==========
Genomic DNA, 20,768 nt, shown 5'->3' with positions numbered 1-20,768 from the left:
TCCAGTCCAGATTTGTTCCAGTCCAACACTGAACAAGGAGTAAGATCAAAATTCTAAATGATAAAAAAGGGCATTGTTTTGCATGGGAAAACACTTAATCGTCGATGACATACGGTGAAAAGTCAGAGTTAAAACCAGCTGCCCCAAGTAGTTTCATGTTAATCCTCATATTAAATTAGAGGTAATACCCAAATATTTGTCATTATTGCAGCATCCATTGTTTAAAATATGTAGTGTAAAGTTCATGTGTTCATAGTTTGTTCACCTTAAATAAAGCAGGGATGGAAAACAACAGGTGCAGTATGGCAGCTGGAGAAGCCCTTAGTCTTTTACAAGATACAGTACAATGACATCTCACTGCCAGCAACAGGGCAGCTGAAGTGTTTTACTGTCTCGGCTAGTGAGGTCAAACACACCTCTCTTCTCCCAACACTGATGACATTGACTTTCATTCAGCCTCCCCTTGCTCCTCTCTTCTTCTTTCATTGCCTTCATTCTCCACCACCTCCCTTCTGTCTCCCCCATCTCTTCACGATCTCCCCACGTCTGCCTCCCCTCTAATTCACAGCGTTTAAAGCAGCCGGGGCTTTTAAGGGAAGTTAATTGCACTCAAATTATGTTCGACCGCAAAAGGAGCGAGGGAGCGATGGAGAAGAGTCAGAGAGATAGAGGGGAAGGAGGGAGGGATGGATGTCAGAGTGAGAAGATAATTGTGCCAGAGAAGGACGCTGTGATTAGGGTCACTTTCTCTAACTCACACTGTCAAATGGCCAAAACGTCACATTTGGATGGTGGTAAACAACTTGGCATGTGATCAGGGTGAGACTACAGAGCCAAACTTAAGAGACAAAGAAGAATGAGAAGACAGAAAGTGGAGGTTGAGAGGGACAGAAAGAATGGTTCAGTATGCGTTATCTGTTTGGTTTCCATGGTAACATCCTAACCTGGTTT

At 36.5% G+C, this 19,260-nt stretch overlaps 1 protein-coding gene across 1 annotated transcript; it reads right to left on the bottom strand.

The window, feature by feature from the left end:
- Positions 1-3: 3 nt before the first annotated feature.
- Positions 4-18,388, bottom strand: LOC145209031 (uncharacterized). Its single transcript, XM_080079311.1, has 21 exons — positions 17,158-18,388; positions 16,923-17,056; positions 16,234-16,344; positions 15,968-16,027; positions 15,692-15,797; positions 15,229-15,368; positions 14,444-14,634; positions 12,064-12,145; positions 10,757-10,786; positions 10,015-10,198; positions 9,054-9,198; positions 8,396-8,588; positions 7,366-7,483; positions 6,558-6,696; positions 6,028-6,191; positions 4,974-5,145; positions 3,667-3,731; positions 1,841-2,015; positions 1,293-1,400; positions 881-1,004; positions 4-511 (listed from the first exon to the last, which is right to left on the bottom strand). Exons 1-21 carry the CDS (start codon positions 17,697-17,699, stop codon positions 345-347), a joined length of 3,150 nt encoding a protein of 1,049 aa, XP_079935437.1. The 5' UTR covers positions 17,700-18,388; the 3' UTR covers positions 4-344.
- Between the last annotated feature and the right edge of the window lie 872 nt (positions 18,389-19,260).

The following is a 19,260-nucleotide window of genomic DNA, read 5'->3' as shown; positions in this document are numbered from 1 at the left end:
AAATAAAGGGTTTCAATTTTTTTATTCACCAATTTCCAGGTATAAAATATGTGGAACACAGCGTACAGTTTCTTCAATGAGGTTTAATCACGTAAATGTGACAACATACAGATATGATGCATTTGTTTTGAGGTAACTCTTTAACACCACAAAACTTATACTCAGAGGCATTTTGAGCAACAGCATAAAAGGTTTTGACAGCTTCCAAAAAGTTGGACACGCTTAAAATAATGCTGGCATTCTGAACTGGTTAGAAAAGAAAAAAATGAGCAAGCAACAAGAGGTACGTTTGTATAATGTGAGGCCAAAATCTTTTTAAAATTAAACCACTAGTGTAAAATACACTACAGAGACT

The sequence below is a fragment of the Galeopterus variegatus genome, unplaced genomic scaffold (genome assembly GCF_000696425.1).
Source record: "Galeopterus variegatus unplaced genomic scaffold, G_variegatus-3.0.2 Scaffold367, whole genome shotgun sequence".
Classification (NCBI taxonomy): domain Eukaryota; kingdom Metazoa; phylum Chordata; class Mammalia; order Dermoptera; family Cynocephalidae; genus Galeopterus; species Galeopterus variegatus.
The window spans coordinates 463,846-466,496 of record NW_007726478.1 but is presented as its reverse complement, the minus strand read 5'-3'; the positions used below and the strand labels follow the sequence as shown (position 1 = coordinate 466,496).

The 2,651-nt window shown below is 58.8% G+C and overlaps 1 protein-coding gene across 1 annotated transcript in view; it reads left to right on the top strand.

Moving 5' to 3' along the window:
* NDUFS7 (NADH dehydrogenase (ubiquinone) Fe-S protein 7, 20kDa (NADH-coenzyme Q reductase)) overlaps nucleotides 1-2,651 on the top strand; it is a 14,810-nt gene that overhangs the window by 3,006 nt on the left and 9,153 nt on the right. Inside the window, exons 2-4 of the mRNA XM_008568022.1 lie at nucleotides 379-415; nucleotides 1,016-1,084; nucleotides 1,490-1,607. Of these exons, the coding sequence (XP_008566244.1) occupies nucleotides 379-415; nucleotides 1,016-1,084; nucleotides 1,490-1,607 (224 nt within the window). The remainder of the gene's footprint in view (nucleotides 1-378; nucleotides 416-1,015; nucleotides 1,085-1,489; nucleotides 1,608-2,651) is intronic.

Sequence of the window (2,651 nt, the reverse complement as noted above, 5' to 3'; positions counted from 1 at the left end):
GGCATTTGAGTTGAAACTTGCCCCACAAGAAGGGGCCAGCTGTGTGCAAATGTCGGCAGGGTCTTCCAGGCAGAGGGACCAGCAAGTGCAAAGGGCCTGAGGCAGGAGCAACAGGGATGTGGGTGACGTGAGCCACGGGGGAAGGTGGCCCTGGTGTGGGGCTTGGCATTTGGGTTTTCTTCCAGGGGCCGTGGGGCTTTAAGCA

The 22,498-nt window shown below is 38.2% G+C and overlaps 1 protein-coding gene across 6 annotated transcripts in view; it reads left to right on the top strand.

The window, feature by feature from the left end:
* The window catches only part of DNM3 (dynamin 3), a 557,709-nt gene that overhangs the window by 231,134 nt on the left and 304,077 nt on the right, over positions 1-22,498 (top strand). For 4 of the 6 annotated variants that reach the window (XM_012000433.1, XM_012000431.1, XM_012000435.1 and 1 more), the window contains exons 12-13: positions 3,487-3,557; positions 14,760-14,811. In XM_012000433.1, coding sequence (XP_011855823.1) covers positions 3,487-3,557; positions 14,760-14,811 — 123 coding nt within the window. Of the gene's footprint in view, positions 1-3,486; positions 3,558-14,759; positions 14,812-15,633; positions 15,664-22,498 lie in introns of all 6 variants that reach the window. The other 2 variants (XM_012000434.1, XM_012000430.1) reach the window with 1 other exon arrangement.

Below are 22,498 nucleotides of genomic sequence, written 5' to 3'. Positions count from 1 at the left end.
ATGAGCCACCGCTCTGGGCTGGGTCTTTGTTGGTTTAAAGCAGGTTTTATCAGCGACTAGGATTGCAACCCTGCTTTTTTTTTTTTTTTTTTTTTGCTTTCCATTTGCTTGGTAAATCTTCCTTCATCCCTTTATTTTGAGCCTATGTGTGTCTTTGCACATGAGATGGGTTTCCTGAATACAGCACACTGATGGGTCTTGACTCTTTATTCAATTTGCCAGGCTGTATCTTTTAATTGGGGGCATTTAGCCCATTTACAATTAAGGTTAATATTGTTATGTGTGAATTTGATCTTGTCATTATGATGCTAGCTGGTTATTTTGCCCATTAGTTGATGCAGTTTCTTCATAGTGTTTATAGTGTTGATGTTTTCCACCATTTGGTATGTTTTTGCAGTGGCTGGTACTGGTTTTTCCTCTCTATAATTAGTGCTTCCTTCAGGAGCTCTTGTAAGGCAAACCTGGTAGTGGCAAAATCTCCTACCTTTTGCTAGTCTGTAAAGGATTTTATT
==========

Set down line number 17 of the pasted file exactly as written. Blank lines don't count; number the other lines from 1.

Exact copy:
Sequence of the window (2,651 nt, the reverse complement as noted above, 5' to 3'; positions counted from 1 at the left end):